Benin can be divided musically into a southern and a northern region. In the south, where the Aja- and Yoru-speaking peoples created a series of kingdoms, court music traditions, including epic “long song” and tribute music, live on royal instruments such as lianar bark flutes, ivory horns and drums. The region exhibits a wealth of musical instruments: some 40 drum types, bells, board citrons and the world’s largest known xylophone. Furthermore, there are a variety of sacred instruments that are included in the cults of vodun among the fon and gun people and of orisha among yoruba.
- Countryaah: Population and demographics of Benin, including population pyramid, density map, projection, data, and distribution.
In the north, the musical systems are less composed than in the kingdoms in the south. It also uses other instruments such as cauldron drums and long metal trumpets, introduced by Islam and strung by a class of professional musicians.
Benin’s popular music drew influences from the Congolese rumba and highlife from Ghana and Nigeria in the years after independence as well as Cuban music, American soul and French show. Key artists at this time were Ignacio Blazio Osho, GG Vickey, Gnonnas Pedro (1943–2004), who subsequently joined the African “supergroup” Africando, and the orchestra Poly-Rythmo. Nel Oliver (born 1948) reached international success in the mid-1970’s and has since played an important role in Benin’s music life as an artist, producer and record label owner.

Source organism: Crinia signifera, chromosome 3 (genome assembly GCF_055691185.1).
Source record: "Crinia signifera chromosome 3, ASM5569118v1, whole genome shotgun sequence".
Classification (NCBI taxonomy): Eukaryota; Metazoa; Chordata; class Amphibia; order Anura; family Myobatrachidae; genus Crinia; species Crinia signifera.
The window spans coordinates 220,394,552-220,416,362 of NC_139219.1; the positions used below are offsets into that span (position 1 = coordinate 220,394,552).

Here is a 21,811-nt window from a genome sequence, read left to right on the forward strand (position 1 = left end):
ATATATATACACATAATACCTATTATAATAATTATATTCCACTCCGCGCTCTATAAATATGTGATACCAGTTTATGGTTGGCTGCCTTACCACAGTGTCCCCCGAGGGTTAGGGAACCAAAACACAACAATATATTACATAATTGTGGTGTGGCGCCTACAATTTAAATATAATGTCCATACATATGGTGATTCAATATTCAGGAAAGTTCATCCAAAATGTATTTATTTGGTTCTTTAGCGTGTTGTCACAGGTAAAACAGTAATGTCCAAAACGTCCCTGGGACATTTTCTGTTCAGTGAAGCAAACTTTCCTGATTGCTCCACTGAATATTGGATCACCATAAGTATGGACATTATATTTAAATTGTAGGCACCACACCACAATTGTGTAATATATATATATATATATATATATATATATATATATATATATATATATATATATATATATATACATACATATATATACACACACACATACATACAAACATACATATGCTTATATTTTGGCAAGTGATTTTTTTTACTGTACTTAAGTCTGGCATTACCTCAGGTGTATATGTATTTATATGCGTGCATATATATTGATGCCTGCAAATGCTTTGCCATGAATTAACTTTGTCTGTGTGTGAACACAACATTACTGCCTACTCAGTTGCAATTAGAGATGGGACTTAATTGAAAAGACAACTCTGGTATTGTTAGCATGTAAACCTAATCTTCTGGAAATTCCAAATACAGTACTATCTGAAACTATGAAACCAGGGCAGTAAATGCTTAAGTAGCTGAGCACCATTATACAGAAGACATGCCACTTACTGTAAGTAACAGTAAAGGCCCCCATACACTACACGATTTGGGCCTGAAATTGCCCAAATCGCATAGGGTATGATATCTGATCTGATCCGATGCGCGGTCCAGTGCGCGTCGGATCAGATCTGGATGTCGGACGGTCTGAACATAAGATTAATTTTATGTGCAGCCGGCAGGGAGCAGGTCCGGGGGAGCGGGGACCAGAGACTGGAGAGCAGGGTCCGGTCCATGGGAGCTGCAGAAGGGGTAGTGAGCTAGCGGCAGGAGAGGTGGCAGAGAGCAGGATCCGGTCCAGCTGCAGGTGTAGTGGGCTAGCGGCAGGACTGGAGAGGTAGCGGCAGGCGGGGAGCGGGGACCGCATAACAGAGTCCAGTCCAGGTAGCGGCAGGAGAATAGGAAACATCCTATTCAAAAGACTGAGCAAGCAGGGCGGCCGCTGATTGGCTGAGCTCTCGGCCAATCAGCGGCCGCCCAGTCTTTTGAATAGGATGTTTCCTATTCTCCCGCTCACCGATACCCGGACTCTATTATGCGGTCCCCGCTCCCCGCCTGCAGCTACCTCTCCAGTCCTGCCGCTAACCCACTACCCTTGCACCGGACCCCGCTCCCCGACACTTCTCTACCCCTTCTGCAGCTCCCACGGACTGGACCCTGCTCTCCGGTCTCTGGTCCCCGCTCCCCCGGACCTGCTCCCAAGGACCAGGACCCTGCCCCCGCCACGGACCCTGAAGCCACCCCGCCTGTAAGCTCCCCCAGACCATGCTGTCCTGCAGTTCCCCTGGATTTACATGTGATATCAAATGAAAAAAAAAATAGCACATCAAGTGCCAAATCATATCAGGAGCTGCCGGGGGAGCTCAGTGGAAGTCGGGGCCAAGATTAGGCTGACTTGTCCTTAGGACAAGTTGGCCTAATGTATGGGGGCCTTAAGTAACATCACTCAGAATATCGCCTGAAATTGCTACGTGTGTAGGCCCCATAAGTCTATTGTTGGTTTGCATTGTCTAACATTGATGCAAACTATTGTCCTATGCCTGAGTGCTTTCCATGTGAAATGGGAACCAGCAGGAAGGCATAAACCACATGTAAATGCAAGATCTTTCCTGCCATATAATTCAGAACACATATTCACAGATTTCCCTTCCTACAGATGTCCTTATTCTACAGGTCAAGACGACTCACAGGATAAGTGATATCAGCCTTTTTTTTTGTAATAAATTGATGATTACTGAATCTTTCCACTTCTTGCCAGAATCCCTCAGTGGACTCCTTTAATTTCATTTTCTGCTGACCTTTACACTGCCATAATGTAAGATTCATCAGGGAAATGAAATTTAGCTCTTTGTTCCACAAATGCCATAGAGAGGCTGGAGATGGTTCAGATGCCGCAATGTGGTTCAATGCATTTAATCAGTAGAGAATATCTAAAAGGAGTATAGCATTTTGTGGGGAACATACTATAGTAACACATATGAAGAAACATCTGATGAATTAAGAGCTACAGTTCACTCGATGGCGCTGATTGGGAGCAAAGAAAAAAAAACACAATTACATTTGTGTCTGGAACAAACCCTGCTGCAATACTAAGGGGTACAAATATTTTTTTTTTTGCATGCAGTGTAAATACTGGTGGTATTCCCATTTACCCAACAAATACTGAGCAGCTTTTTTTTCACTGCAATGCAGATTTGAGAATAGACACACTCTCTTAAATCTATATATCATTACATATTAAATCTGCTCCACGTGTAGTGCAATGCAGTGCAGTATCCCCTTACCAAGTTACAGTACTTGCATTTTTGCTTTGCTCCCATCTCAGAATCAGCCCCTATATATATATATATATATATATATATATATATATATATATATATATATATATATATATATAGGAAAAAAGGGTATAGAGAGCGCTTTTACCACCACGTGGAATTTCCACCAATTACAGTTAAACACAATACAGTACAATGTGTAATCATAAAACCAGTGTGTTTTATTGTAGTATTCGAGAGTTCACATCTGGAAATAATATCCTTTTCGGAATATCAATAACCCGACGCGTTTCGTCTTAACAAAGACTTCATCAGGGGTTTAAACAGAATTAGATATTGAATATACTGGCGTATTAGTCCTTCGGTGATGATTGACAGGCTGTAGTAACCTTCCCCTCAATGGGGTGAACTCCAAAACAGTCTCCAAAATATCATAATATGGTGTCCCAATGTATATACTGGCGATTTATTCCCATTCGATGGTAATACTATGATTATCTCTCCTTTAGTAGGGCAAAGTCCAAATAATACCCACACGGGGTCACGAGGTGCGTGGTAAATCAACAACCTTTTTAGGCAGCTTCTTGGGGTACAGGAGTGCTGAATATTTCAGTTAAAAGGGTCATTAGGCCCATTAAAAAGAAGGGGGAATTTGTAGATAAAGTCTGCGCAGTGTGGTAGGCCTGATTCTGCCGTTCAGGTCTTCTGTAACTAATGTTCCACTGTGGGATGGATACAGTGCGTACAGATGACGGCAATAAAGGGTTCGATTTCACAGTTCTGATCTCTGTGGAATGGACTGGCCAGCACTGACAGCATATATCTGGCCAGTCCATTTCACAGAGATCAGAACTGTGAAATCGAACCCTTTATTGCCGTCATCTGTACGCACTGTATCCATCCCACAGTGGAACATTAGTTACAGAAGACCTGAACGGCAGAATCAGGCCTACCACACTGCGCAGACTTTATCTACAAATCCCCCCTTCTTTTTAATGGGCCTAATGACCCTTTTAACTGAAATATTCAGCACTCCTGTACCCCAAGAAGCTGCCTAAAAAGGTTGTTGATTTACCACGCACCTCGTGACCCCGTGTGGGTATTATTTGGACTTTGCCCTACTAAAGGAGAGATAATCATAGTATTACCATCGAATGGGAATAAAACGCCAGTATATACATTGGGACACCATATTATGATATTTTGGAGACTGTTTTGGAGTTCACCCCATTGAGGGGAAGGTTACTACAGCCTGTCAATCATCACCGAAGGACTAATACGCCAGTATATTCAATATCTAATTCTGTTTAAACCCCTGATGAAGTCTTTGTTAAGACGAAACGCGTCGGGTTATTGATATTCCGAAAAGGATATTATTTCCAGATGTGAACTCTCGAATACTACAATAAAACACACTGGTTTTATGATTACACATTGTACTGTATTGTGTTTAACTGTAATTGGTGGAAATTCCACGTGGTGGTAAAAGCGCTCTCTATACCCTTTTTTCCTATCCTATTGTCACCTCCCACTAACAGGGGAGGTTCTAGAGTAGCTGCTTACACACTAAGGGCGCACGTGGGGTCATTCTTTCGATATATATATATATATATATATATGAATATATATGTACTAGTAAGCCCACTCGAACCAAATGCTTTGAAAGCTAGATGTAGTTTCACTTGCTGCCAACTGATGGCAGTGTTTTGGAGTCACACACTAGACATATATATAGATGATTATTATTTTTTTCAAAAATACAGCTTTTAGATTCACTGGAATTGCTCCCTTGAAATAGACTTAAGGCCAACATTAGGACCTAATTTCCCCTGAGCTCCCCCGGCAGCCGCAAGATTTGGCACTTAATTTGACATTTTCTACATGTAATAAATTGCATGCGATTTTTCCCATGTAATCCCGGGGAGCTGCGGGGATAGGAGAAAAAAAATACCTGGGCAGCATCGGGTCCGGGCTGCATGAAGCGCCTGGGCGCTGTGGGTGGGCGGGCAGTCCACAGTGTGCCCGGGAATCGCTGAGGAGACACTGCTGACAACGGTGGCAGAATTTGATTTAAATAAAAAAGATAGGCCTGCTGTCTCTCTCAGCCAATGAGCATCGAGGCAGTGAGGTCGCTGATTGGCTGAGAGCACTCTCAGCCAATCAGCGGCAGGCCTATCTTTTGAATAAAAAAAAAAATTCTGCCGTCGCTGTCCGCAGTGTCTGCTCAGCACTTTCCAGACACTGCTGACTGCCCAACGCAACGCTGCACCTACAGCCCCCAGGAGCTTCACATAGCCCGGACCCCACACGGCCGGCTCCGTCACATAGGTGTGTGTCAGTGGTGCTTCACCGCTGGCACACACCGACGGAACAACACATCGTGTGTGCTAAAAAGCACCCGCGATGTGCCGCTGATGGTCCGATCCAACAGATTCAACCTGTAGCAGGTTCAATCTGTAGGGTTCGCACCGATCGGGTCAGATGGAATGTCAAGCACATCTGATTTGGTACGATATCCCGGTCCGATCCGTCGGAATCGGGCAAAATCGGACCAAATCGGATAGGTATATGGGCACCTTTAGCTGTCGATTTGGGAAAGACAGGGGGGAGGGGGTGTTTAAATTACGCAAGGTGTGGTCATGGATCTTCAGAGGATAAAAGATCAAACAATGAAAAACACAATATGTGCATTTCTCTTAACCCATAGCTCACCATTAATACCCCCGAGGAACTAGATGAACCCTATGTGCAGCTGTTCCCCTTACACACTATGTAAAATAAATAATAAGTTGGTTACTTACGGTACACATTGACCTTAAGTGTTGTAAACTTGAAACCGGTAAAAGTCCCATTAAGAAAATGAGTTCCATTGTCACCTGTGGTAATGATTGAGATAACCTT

The country’s biggest musical star is Angélique Kidjo, who is one of the most successful African artists of all time. Like Kidjo, jazz guitarist Lionel Loueke (born 1973) is active abroad. In addition to editions in his own name and together with the group Gilfema, he is often hired as studio musician. Keyboardist Wally Badarou (born 1955) has had a long successful career, perhaps mainly associated with the British band Level 42. Internationally successful is also the Gangbé Brass Band with its mix of big band jazz and traditional rhythmic patterns.
After the 1972 military coup, the regime encouraged the country’s musicians to seek their roots. Inspired by the local funeral music tchinkoumé, percussionist Tohon Stan together with the band Tchink System created dance music where traditional instruments are an important element.